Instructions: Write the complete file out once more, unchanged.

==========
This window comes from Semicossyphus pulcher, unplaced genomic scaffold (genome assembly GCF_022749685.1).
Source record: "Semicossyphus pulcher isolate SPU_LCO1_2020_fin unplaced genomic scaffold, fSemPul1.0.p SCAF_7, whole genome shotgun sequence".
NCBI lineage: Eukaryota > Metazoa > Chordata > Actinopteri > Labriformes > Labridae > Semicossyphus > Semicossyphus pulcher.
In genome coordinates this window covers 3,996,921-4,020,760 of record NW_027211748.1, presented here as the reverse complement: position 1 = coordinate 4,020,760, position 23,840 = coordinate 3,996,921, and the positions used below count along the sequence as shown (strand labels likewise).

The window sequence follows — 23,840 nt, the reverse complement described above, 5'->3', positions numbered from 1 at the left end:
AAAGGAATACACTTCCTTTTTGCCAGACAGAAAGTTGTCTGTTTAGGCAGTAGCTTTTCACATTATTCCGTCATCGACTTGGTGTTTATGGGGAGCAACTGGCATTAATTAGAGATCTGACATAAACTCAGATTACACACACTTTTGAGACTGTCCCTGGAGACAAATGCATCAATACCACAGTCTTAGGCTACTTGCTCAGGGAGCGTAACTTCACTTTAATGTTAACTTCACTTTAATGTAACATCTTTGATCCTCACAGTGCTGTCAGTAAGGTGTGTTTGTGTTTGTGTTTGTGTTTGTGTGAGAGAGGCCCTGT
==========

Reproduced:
This window comes from Semicossyphus pulcher, unplaced genomic scaffold (genome assembly GCF_022749685.1).
Source record: "Semicossyphus pulcher isolate SPU_LCO1_2020_fin unplaced genomic scaffold, fSemPul1.0.p SCAF_7, whole genome shotgun sequence".
NCBI lineage: Eukaryota > Metazoa > Chordata > Actinopteri > Labriformes > Labridae > Semicossyphus > Semicossyphus pulcher.
In genome coordinates this window covers 3,996,921-4,020,760 of record NW_027211748.1, presented here as the reverse complement: position 1 = coordinate 4,020,760, position 23,840 = coordinate 3,996,921, and the positions used below count along the sequence as shown (strand labels likewise).

The window sequence follows — 23,840 nt, the reverse complement described above, 5'->3', positions numbered from 1 at the left end:
AAAGGAATACACTTCCTTTTTGCCAGACAGAAAGTTGTCTGTTTAGGCAGTAGCTTTTCACATTATTCCGTCATCGACTTGGTGTTTATGGGGAGCAACTGGCATTAATTAGAGATCTGACATAAACTCAGATTACACACACTTTTGAGACTGTCCCTGGAGACAAATGCATCAATACCACAGTCTTAGGCTACTTGCTCAGGGAGCGTAACTTCACTTTAATGTTAACTTCACTTTAATGTAACATCTTTGATCCTCACAGTGCTGTCAGTAAGGTGTGTTTGTGTTTGTGTTTGTGTTTGTGTGAGAGAGGCCCTGT